ELEFSINA — Greece must repay 7 billion euros of debt by July. But, as has been the case since 2011, the country will not be able to honor its debt without first receiving the credit promised by the International Monetary Fund and the members of the eurozone in July 2015 (86 billion euros). Athens' creditors are demanding new austerity measures, even though the economy and the population are both exhausted.
Dimitris Panogiotakopoulos' face gets longer as soon as he starts talking about the primary school he heads in Elefsina, 12 miles from Athens, where since 2009 the budget has decreased by 70%. "Every year, the situation gets worse. I've lost all hope that things might improve," he says. "We can't even afford chalk. We've had to organize fundraisers just to buy school supplies."
Kostas Vamvakas, a physical education teacher in the local high school, paints a similar picture. Faced with the urgency of the situation, the two have built a solidarity network. "Some of the kids don't even have a coat on their backs this winter," the teacher says. In the headmaster's office, everybody is wearing their warmest clothes. The heating works, but it's kept at the minimum temperature.
For Panogiotakopoulos, only exiting the euro will put an end to Greece's troubles. He recalls what this coastal working-class suburb used to look like, the refinery chimneys used to churn their black smoke day and night. The shipyards ran at full capacity. There used to be two companies in the metallurgical industry and two cement plants along a highway packed with traffic. Local shops were flourishing.
But with the crisis, drastic reforms were demanded of Greece. The three memoranda of understanding signed by the successive Greek governments with creditors, in exchange for loans to avoid the country defaulting on its debt, dictated a ruthless program: wage and pension cuts, abolition of labor agreements replaced by individual contracts, tax hikes, privatizations, cuts in public spending.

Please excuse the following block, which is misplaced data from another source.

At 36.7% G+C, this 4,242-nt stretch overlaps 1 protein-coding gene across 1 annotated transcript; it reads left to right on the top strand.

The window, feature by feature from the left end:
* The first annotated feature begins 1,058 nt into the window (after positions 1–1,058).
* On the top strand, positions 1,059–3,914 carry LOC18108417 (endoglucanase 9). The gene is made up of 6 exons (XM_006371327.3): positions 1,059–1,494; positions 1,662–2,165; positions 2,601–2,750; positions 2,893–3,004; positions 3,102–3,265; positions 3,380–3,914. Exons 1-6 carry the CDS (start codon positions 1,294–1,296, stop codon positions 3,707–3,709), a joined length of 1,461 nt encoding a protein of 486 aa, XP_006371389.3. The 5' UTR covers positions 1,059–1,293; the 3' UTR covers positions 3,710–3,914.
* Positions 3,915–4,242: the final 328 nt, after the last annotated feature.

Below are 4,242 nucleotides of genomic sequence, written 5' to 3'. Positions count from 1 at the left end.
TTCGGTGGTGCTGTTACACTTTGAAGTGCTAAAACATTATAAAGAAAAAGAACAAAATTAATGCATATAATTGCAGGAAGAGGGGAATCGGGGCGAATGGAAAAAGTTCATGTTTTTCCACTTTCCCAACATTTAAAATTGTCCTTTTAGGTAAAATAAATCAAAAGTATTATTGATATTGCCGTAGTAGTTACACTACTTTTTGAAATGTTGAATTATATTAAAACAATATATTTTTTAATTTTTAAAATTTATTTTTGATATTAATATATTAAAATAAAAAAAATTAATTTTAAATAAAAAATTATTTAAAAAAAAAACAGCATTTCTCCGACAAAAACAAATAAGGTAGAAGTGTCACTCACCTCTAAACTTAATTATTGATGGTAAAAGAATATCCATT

Now, "industry is ruined" says Panogiotakopoulos, who's also an elected representative for the Elefsina-Aspropyrgos district. Along the highway, all companies have closed down. Numerous shops have put up "for sale" or "for rent" signs. In this city, due to be the 2021 European Capital of Culture, one-third of the 30,000 inhabitants are unemployed.
Tanking sales and salaries
"My sales have gone down 60% since 2009," says Giorgia Fratzeskaki, a hairdresser who fears being forced to close soon. She lives off her husband's pension, although that too has gone down by half. At 58, she's "hoping to last another two years ... but that's a long shot! Taxes are going up and now we even have to pay some taxes in advance. That encourages us not to declare all of our earnings."
Maria Papada, 50, goes further. "My annual income is half of what it used to be: 830 euros a month ($880) but I have to work 14 hours a day. Extra hours aren't paid anymore. Our Christmas and Easter bonuses are gone."
The discussion livens up. "My son works in cancer research," Giorgia's aunt says. "At the university in Athens, they didn't even have toilet paper. He left for Saudi Arabia in November 2015." And they all say,"with the euro and the memoranda, Greece cannot survive."
Christos Triandafilou, a researcher for the Work Institute, points out that more than one third of Greeks are now at risk of poverty or social exclusion, with 21.4% already living below the poverty line. And he stresses that with the successive wage cuts, the poverty line itself has gone down. "It has gone down from 6,120 euros for a single person in 2007 to 4,512 euros," he says.
Christos Koutsaftis, a psychologist in Glyfada, a posh coastal suburb south of Athens, says Greeks increasingly don't want to make plans for the future."Instability and insecurity are the two words that best describe the current psychological state. "It's impossible to build a future when you don't even know if you'll still have your job in six months."
After seven years of crisis and three memoranda of understanding, a fourth pact (and more austerity) may soon arrive. In the meantime, everywhere we turn, Greek society looks to be in a state of collective depression.